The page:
Overall, editing this post under WordPress 3.2 has been solid. I’ve not encountered any bugs or glitches. WordPress.org states that 3.2 is a performance upgrade. This is only one post and on a new blog so I can’t measure or verify any improvement based on my experience so far. I’ll take their word for it. Thanks WordPress.

Crafting a Custom “Popular Posts” Widget

top ten blocksA client wanted to list the blog’s most popular posts in the sidebar. There are many plugins available that will provide a widget for this task. Most are based on comment count as this is the metric that WordPress stores with each post record in its database. Some of the more sophisticated plugins make API calls to other services, such as Twitter and Google, to gather ranking data.

But nothing worked quite right for this client who had become a proficient Google Analytics user as well as a ardent Twitter user. I couldn’t find a popular posts plugin that would reliably match her subjective sense of popularity. I finally sent an email saying: “You want your readers to see your best stuff, in that respect, the numbers can provide guidance but your own judgement is the best metric.” I promised to figure something out that would allow the management of a Top-Ten Posts lists.

Rather than write a new sidebar widget, I decided to write a shortcode which could be used in a sidebar text widget to display the content from a specific page. Then my client could simply edit a page containing an ordered list of permalinks to the most popular posts and it would appear in the sidebar widget. It could also be used in other posts or pages on the site.

How to Build a Sidebar Page Widget

To start, create a new static page with a title like, “Popular Posts”. Enter an ordered list of permalinks to other posts for testing.

You need to add a function to your theme’s function file, functions.php, that will output the contents of a page when called from the shortcode. Make sure you backup functions.php before you make any changes! WordPress has built-in functions for getting the contents of a page. Use get_page_by_title( ) to fetch the page by its title. Here’s the code for the function:
function my_show_page( $atts, $content = null ) {
extract(shortcode_atts(array( 'title'=>'' ), $atts));
if ($title != '') {
$page_data = get_page_by_title( $title );
return $page_data->post_content;
}
else {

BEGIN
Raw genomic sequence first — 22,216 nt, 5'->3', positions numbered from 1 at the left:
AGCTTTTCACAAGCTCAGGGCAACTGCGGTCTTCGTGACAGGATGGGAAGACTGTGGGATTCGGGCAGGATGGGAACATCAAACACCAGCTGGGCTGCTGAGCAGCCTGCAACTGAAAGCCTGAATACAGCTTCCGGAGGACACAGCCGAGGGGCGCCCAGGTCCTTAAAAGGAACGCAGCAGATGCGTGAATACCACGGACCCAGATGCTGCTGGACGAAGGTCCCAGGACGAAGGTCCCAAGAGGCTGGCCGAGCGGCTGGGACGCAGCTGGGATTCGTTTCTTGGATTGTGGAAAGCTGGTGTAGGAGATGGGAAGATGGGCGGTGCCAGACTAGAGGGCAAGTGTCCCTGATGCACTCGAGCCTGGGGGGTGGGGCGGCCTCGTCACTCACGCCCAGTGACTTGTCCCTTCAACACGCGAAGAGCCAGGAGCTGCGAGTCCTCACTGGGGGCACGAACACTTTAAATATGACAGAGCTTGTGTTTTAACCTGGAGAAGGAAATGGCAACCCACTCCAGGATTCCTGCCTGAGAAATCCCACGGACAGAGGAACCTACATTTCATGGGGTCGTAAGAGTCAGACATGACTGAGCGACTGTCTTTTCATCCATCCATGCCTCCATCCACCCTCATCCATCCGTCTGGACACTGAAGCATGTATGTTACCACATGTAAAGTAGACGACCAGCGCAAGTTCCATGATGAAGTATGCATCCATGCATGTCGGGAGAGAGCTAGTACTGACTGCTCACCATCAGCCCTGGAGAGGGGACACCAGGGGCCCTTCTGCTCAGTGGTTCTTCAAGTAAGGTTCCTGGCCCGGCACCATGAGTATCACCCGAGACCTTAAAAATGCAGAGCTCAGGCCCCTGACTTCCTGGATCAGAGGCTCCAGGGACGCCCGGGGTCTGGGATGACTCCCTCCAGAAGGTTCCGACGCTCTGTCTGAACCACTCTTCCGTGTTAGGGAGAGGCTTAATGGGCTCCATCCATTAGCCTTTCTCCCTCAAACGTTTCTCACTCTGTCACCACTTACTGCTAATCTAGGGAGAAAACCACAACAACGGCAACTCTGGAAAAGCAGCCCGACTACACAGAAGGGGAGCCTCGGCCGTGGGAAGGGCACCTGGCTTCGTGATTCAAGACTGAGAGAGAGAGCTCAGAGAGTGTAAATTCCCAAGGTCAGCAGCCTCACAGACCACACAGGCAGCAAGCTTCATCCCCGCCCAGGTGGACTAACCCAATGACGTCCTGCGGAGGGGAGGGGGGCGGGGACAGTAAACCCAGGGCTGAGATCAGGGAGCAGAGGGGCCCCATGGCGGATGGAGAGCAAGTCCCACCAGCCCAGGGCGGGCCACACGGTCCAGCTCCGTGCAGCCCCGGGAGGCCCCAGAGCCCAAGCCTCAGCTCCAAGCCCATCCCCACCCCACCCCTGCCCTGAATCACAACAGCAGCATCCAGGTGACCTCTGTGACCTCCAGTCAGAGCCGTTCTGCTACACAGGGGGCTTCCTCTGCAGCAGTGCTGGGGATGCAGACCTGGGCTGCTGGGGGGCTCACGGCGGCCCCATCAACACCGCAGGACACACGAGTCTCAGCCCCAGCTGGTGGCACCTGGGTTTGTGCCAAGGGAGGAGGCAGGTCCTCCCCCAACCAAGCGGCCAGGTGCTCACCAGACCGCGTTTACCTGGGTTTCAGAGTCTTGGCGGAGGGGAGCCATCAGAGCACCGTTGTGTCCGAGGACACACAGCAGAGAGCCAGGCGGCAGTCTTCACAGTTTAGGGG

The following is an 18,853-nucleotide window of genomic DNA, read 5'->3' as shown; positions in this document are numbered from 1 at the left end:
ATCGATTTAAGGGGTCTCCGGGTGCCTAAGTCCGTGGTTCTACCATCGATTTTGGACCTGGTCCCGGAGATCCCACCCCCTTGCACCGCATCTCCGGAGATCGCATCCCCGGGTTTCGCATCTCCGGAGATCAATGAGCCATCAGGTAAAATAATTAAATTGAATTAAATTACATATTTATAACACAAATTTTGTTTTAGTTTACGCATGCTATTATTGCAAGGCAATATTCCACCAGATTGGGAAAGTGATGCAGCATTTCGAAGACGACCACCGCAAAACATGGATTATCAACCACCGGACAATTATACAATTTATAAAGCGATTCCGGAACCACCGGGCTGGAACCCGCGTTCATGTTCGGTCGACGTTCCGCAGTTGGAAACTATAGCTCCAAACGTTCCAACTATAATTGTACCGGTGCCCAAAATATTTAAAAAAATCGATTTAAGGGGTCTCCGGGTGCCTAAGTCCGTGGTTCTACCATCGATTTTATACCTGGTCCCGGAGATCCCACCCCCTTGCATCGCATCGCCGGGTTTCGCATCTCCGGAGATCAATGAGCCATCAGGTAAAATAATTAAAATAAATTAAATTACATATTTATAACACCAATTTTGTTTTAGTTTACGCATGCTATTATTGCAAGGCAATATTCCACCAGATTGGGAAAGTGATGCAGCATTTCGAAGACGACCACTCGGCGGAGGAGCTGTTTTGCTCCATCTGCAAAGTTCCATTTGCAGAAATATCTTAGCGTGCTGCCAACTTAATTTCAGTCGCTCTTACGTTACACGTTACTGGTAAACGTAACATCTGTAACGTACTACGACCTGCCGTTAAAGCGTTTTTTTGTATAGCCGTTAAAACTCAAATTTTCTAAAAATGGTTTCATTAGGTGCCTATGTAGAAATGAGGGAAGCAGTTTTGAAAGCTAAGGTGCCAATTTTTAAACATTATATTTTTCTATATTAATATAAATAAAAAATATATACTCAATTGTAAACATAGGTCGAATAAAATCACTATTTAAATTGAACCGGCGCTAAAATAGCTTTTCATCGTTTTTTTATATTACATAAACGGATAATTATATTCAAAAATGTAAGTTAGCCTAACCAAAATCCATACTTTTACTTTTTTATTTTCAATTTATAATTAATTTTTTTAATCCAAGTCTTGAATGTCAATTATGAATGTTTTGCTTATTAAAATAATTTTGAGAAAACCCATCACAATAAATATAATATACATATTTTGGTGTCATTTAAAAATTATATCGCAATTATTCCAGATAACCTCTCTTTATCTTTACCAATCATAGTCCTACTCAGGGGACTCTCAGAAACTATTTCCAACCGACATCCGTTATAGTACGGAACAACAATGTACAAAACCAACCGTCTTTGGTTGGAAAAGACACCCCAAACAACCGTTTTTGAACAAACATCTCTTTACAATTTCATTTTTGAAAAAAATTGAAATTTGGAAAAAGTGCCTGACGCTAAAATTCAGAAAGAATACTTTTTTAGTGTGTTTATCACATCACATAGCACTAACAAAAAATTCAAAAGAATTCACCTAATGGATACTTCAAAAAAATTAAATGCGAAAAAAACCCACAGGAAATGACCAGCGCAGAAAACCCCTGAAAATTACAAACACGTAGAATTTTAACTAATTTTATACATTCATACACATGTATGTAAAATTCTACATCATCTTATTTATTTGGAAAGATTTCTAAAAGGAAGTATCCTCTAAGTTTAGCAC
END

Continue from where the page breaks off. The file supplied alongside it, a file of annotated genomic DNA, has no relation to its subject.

return '';
}
}

The first two lines are the standard setup for a shortcode. The parameter, $atts, will contain the shortcode’s parameters. In our case there is only one parameter, the page’s title which is extracted by the second line of the code. Setting the variable $content to null allows us to place the simple shortcode:

[showpage title="Popular Posts"]

wherever we want to display the content of the page “Popular Posts” .

The body of the function is a simple if statement that makes sure a title is provided, then goes and gets the content of that page and returns it. The content is returned unfiltered. That is, it’s unaffected by any plugins (e.g: ShareThis) or other code that modifies content.

The shortcode must be registered to make it available for use. This is just a short command that also goes in the theme’s function file:

add_shortcode('showpage', 'my_show_page');

It can go either before or after the definition of the my_show_page function. I usually place it after the function along with comments to guide any future programmers who may work on my clients’ sites.

Shortcodes are not enabled by default in text widgets because of security concerns. Sidebar text widgets are places where people often embed code clipped from outside sources. The concern is that such embedded code might contain a shortcode that could cause a conflict. This is usually not a problem for smaller, personal blogs. Here’s the command to enable shortcodes in text widgets:

add_filter('widget_text', 'do_shortcode');

Add the above to your functions file, save it and test the blog in a separate browser window to be sure it’s still working. Errors in a theme’s functions file will usually crash the public portion of a WordPress blog, but will leave the admin dashboard in working order.

Lastly, add a text widget with the shortcode to your sidebar. Here’s a screenshot from my client’s site illustrating this.

Text Widget with a shortcode

For your convenience, here’s the entire block of commented code that I added to my client’s function file:
/**
* Create a shortcode to display a page's content */
//
// [showpage title="page_title"]
//
function my_show_page( $atts, $content = null ) {
extract(shortcode_atts(array( 'title'=>'' ), $atts));
if ($title != '') {
$page_data = get_page_by_title( $title );
return $page_data->post_content;
}
else {
return '';
}
}
// register the shortcode
add_shortcode('showpage', 'my_show_page');
//
// Enable the use of shortcodes in text widgets.
add_filter('widget_text', 'do_shortcode');

Now that we see how easy it is to get formatted content into a sidebar widget, perhaps you have some ideas on what can be done with custom shortcodes in sidebar widgets. If so, please share them by leaving a comment below. Thanks.